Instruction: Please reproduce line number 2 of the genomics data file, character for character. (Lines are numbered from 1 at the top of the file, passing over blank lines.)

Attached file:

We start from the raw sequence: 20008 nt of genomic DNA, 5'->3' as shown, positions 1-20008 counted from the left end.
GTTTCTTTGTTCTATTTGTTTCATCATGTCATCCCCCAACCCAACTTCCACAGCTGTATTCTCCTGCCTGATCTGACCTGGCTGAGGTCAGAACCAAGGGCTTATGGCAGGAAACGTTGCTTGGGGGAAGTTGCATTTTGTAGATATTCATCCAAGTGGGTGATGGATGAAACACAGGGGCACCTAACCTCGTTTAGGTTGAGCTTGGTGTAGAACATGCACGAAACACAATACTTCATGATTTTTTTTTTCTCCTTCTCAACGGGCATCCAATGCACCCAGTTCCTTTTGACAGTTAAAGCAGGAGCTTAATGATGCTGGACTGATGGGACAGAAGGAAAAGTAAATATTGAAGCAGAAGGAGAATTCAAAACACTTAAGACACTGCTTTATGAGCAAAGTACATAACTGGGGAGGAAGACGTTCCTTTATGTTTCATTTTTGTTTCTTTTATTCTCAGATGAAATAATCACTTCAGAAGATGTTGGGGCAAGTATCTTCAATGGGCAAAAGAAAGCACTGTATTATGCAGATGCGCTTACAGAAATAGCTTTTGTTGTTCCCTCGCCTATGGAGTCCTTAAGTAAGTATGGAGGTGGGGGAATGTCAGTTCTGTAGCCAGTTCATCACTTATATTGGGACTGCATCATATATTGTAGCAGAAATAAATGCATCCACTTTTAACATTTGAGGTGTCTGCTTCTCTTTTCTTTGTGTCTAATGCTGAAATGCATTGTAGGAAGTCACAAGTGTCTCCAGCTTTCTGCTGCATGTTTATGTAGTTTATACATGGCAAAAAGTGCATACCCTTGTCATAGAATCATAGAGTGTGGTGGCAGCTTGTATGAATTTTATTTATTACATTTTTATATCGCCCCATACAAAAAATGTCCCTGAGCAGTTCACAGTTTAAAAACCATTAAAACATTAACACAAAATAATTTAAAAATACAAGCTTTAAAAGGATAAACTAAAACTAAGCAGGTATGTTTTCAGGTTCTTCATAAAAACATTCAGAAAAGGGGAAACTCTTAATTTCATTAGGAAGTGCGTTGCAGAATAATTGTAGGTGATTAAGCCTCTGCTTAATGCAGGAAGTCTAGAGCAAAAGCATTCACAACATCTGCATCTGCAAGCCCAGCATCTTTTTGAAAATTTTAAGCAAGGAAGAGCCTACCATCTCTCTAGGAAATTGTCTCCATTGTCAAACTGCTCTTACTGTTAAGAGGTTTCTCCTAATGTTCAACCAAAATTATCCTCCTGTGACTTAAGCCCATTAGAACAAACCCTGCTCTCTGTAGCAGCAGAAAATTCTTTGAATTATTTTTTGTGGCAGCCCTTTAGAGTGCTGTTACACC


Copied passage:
GTTTCTTTGTTCTATTTGTTTCATCATGTCATCCCCCAACCCAACTTCCACAGCTGTATTCTCCTGCCTGATCTGACCTGGCTGAGGTCAGAACCAAGGGCTTATGGCAGGAAACGTTGCTTGGGGGAAGTTGCATTTTGTAGATATTCATCCAAGTGGGTGATGGATGAAACACAGGGGCACCTAACCTCGTTTAGGTTGAGCTTGGTGTAGAACATGCACGAAACACAATACTTCATGATTTTTTTTTTCTCCTTCTCAACGGGCATCCAATGCACCCAGTTCCTTTTGACAGTTAAAGCAGGAGCTTAATGATGCTGGACTGATGGGACAGAAGGAAAAGTAAATATTGAAGCAGAAGGAGAATTCAAAACACTTAAGACACTGCTTTATGAGCAAAGTACATAACTGGGGAGGAAGACGTTCCTTTATGTTTCATTTTTGTTTCTTTTATTCTCAGATGAAATAATCACTTCAGAAGATGTTGGGGCAAGTATCTTCAATGGGCAAAAGAAAGCACTGTATTATGCAGATGCGCTTACAGAAATAGCTTTTGTTGTTCCCTCGCCTATGGAGTCCTTAAGTAAGTATGGAGGTGGGGGAATGTCAGTTCTGTAGCCAGTTCATCACTTATATTGGGACTGCATCATATATTGTAGCAGAAATAAATGCATCCACTTTTAACATTTGAGGTGTCTGCTTCTCTTTTCTTTGTGTCTAATGCTGAAATGCATTGTAGGAAGTCACAAGTGTCTCCAGCTTTCTGCTGCATGTTTATGTAGTTTATACATGGCAAAAAGTGCATACCCTTGTCATAGAATCATAGAGTGTGGTGGCAGCTTGTATGAATTTTATTTATTACATTTTTATATCGCCCCATACAAAAAATGTCCCTGAGCAGTTCACAGTTTAAAAACCATTAAAACATTAACACAAAATAATTTAAAAATACAAGCTTTAAAAGGATAAACTAAAACTAAGCAGGTATGTTTTCAGGTTCTTCATAAAAACATTCAGAAAAGGGGAAACTCTTAATTTCATTAGGAAGTGCGTTGCAGAATAATTGTAGGTGATTAAGCCTCTGCTTAATGCAGGAAGTCTAGAGCAAAAGCATTCACAACATCTGCATCTGCAAGCCCAGCATCTTTTTGAAAATTTTAAGCAAGGAAGAGCCTACCATCTCTCTAGGAAATTGTCTCCATTGTCAAACTGCTCTTACTGTTAAGAGGTTTCTCCTAATGTTCAACCAAAATTATCCTCCTGTGACTTAAGCCCATTAGAACAAACCCTGCTCTCTGTAGCAGCAGAAAATTCTTTGAATTATTTTTTGTGGCAGCCCTTTAGAGTGCTGTTACACC